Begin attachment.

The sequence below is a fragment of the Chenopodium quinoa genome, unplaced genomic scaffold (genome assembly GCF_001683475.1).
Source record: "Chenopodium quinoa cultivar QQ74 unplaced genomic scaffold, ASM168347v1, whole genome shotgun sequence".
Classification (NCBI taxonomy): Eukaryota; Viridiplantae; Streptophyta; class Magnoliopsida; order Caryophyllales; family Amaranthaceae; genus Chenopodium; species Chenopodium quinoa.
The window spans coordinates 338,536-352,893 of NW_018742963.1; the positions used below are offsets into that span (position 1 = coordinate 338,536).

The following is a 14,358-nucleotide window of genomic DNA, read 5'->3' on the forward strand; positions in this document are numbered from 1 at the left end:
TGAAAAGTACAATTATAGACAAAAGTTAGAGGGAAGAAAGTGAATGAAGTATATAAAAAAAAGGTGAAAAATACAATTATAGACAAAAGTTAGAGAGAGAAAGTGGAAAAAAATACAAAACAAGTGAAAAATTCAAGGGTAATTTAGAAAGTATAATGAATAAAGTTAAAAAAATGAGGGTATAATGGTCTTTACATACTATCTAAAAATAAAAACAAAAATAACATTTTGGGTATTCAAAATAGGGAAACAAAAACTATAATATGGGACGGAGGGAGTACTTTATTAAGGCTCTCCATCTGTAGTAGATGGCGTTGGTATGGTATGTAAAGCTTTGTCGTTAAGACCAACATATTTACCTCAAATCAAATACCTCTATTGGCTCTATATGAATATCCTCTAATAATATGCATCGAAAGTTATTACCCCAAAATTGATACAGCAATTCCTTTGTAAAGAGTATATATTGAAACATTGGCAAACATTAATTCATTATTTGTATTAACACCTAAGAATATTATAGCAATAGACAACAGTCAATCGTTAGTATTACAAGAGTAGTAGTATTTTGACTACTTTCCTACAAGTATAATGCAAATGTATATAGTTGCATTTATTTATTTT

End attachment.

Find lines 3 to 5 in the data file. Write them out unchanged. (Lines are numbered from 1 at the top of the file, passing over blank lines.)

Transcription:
Classification (NCBI taxonomy): Eukaryota; Viridiplantae; Streptophyta; class Magnoliopsida; order Caryophyllales; family Amaranthaceae; genus Chenopodium; species Chenopodium quinoa.
The window spans coordinates 338,536-352,893 of NW_018742963.1; the positions used below are offsets into that span (position 1 = coordinate 338,536).

The following is a 14,358-nucleotide window of genomic DNA, read 5'->3' on the forward strand; positions in this document are numbered from 1 at the left end: